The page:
Sunday, June 21, 2015

Tae Kwon Do / About a Boy / Black Belt

I received my Tae Kwon Do black belt yesterday. It was the best thing I could do for myself. A twenty five year journey with stops and starts. Below is the 500 word essay I was required to submit for my testing criteria. I share it now...

My Tae Kwon Do Journey

By
TANYA TAIMANGLO
February 2015
USTA

“A journey of a thousand miles begins with a single step.”—Lao Tzu

My journey in Tae Kwon Do began 25 years ago when at the age of 16, I joined my first dojang in Guam. I had been familiar with this school for four years prior, but never had the courage to join the class. I sat in the back while my two younger brothers moved up in the ranks. During those four years of observation, many of the tenets of Tae Kwon Do seeped into my being. My father would nudge me to join from time to time, but not having the courage to do so, I declined, even when my father added, “You need to honor your Korean culture and mom by joining.”

My first Master, Hyung Ho Lee was young, skillful, and proud. Classes were on the second level of an old two story building. The hard wood floors were not pristine, but the wide windows brought in the fresh ocean air. For five years, I continued to move up slowly in belt rank, ending my time with Master Lee at a high blue belt. Belt testing happened only every six months, and with graduating from high school and beginning college, I advanced slowly, but surely.
I remember the day that would be my last with Master Lee. I was competing in an island wide Tae Kwon Do tournament. I was 21 at the time. Prior to that, I had some success with poomse and sparring competitions, gaining further confidence and trophies with each year. But, this day was different. I was unfocused, because I was transitioning socially. I had my first date that evening (in my entire life), which is late by today’s standards. I lost the tournament, already abandoning Tae Kwon Do for a boy. For six years, while I established my teaching career and hoped for marriage with the boy I had my first date with, I let my physical self deteriorate. At the age of 27, I found myself suddenly single, unhappy, and unhealthy.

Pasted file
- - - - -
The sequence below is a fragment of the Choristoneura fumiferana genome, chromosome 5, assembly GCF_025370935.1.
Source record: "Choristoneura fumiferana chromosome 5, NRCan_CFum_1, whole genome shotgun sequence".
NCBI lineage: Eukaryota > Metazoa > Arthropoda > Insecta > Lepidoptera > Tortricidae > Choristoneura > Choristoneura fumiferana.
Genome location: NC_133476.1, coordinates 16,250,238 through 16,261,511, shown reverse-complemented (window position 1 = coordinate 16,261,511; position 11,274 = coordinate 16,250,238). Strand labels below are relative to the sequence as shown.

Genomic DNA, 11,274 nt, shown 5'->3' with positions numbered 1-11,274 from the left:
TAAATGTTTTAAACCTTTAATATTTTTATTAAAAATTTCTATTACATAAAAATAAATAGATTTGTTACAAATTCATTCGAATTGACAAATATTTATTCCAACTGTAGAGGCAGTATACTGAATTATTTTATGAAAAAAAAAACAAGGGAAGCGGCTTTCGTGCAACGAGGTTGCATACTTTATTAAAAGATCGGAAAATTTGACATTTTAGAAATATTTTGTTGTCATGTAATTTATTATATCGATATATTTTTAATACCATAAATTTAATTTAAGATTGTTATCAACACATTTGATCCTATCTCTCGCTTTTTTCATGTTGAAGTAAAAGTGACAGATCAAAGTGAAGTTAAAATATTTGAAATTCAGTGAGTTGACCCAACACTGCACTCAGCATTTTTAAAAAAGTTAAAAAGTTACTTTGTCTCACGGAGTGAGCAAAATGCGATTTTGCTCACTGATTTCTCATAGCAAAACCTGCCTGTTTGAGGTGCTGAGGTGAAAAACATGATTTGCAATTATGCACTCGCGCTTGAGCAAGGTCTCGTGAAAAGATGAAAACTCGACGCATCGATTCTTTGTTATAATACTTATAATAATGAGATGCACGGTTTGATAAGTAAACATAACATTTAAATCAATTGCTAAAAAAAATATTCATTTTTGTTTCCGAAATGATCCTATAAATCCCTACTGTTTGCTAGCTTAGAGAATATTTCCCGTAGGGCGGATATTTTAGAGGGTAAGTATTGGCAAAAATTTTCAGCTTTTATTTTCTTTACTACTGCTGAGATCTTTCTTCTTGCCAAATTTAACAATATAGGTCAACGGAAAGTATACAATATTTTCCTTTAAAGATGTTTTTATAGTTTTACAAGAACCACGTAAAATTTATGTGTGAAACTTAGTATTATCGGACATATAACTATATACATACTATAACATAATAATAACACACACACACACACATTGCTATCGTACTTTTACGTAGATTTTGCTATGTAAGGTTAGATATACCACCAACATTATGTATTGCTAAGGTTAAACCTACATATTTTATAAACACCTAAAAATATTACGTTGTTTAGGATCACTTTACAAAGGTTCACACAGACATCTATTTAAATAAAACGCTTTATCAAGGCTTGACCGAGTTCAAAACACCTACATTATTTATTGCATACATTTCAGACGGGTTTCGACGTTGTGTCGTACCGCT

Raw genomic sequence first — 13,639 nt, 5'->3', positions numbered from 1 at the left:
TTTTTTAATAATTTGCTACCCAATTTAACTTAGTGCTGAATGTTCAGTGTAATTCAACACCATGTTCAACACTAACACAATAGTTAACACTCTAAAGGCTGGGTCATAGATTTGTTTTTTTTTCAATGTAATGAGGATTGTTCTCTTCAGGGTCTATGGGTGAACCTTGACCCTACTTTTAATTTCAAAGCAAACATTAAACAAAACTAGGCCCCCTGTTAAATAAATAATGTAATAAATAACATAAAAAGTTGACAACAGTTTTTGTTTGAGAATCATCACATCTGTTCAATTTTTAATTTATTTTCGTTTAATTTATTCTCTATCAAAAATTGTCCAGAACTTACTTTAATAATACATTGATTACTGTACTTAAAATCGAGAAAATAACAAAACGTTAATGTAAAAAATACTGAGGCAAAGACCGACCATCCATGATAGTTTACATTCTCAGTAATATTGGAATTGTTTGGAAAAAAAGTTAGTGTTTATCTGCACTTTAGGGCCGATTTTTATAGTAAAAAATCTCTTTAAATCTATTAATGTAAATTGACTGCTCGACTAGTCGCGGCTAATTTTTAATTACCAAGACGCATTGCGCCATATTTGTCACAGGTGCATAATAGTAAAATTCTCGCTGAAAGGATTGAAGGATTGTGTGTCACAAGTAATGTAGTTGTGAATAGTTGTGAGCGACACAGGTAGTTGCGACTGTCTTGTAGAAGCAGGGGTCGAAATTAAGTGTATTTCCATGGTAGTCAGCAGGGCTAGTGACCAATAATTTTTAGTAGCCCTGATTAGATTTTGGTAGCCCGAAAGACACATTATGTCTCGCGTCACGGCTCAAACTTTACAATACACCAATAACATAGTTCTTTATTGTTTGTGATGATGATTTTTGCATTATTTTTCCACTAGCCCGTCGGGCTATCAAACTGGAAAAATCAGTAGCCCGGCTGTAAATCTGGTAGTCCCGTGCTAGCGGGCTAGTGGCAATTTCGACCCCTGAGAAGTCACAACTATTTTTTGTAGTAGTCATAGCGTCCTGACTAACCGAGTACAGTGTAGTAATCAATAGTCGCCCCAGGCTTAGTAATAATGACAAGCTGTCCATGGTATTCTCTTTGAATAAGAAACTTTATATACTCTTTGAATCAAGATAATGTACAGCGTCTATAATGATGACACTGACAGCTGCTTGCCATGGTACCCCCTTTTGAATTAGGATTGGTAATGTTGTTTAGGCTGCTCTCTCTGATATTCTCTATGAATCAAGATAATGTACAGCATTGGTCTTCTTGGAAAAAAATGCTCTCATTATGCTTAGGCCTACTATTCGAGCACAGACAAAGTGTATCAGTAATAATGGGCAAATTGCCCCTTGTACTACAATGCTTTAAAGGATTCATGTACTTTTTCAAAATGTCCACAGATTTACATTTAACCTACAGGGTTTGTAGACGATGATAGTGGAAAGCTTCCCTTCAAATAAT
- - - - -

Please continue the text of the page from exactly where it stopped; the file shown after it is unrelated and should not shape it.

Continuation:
My knee jerk response was to join Tae Kwon Do again. Master Lee no longer had a gym, and I found Master Chuuth Sekria. He welcomed me at my blue belt level, but I saw his disappointment when he realized that I lost much of my training. That first week in his class was frightening, with a weaker me struggling to not faint. I made it though and even got a few teacher friends to join with me. For the next three years, I flourished. Advancement came quicker and I realized that Master Sekria was both a teacher and a business man. At the age of 28, I reconnected with a childhood friend, who is now my husband. My husband was in the Navy, and I knew that after our wedding I would relocate to California. Master Sekria knew my time on Guam was limited. With an upcoming belt test, he told me, “I’m going to give you your junior black belt, then you’re getting married and leaving our gym.” It was true, once again, I was leaving Tae Kwon Do “for a boy.”
My new focus was marriage and starting a family. Fast forward ten years and another military move to Washington State. My son joined USTA after two years of proving his worthiness. His first class brought back many memories of sitting in the back with my father. I was filled with pride and at home with the familiar sights and sounds of the dojang.

When Master Ekle announced that parents would be invited to practice for free, my immediate reaction was YES. I’ve been with my new dojang and new Master now since October 2014. It has been the best reinvention of myself, even if my Korean mother thinks I’m “too old.” I’m proving that at age 40, it’s never too late to strive for a goal. My goal is my black belt.

My father passed away in 2007, but I’m certain that he would be proud to know that a black belt is in my grasp. I’m thankful for the opportunity to put my body and mind to the test. This time, I joined a dojang and embraced Tae Kwon Do again “for a boy”, my son.